For twentysomethings in the 2020s, a unique combination of financial pressures is having an impact on their financial stability, confidence, and ability to plan for the long-term.

Sam Clark
Customer Affordability & Data Director
08 May 2024
4 min read

Our twenties are a time of major life changes. From moving out of home and thinking about getting our first place, taking the first steps in our careers, graduating from university or even starting a family, it’s a period full of potential and opportunity. It’s exciting, but it can also be a challenging and stressful time, because with these changes come new financial responsibilities. For a lot of young people, they’re having to make important financial decisions for the first time. 

Specifically, for twentysomethings in the 2020s, a unique combination of financial pressures is having an impact on their financial stability, confidence, and ability to plan for the long-term.

A crisis of financial confidence

People who were in their twenties at the start of the decade became financially independent during a period of unprecedented economic and social turmoil. The Covid-19 pandemic and rising cost of living affected the jobs market and squeezed disposable incomes. This has happened at a time when housing is becoming less affordable and young people are being increasingly targeted by fraudsters. We shouldn’t be surprised that the ONS found last year that people aged 25-34 are the most likely age group to be financially vulnerable.

Faced with taking real financial decisions for the first time, twentysomethings are low on confidence and often not equipped to make the decisions that will affect them for the long-term. We’re highlighting the everyday challenges young people are facing with their finances and sharing some straightforward steps for to help with money worries.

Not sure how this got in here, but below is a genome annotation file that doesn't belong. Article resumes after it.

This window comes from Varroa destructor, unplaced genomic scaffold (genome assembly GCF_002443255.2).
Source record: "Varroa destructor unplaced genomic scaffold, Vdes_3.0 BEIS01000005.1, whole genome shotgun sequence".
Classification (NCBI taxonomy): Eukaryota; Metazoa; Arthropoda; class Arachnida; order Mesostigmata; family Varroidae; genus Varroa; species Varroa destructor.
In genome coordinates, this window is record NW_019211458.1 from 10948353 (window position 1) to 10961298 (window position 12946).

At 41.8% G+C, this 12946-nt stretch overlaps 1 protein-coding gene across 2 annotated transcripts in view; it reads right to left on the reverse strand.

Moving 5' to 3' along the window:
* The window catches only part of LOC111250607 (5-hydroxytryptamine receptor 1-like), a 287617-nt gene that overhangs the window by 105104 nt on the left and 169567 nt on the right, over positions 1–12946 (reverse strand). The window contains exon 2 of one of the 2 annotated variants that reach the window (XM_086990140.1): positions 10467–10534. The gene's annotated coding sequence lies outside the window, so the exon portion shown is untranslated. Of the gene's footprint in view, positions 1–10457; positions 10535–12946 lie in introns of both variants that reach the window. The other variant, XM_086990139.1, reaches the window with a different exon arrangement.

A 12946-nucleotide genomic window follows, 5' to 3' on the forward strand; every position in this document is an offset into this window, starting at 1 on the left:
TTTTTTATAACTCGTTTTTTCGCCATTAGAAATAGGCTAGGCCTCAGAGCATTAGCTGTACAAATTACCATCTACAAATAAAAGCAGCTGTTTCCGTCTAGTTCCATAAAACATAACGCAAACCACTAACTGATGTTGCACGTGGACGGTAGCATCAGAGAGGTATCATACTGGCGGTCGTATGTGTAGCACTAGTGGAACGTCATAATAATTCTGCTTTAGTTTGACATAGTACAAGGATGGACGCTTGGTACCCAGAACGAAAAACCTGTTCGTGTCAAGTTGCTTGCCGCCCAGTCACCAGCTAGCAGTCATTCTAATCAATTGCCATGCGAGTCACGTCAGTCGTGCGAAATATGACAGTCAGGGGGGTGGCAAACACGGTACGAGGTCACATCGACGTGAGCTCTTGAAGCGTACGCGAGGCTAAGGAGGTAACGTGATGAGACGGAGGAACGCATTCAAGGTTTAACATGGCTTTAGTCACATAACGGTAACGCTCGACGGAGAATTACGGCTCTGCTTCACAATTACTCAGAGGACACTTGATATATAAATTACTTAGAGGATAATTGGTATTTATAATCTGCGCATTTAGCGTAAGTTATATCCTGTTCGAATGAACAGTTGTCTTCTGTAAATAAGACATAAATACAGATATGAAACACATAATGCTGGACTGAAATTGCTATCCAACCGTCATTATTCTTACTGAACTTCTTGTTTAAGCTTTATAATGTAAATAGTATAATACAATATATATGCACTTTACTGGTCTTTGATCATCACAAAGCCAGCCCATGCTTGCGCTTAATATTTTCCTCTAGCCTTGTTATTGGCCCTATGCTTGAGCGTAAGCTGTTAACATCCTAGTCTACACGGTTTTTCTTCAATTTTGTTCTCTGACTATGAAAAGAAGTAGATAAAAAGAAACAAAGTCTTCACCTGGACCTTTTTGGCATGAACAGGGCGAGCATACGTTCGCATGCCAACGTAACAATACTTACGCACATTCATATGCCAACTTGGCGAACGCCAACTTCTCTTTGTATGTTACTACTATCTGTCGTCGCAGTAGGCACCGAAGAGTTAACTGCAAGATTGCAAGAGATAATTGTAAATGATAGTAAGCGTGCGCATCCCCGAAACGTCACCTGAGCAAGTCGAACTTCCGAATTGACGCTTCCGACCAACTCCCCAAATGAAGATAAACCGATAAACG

Research from Lloyds Bank has found that only a third (37%) of 25-34-year-olds say they are very confident that they are capable of making the right financial decisions for them or their family. While a quarter (25%) of 25-34-year-olds admit they never really know what they are looking for when choosing financial products – more than any other age group.

Many also admit to making bad financial decisions; the research found that almost half of people in younger age groups rarely, if ever, check that the choices they’ve made are still the right ones. 

Meanwhile, over a third (35%) of 25-34 year olds admit to being more cautious with making financial decisions because of mistakes they’ve made in the past. 

This data paints a concerning picture of the financial confidence of people in their 20s, with this group having an increased vulnerability to financial fraud that starts on social media because of their heightened use of social platforms compared to older generations. 

“We have a responsibility to do what we can to help younger people navigate the complicated financial decisions they need to make.”

Reaching young people with financial information

We have a responsibility to do what we can to help younger people navigate the complicated financial decisions they need to make. At Lloyds Banking Group, we’re in a position to provide people with tools and advice that can help them make better decisions. 

There’s sometimes an assumption that younger people don’t want to engage with their bank, beyond essential financial transactions. That they either aren’t interested in listening to advice or they only want to hear from people of their own age.

When asked however, as we saw in the recent Lloyds Bank survey, we find these assumptions simply aren’t true. Yes, younger people like to get information through social channels, but around half of people in this age group actually say they would like a more involved relationship with their bank; more than people in older age groups. 

They are also more likely to seek out financial advice and information than older people and get it from a wider range of sources, including their bank.  

“Taking small, manageable, steps now is a good way to plan for the long-term at a time when taking bigger steps can be more difficult."

Providing the right financial tools

At Lloyds Banking Group, we provide a host of advice and services that can help people to make the right financial decisions for them, and take those small steps that will help them plan for the long-term.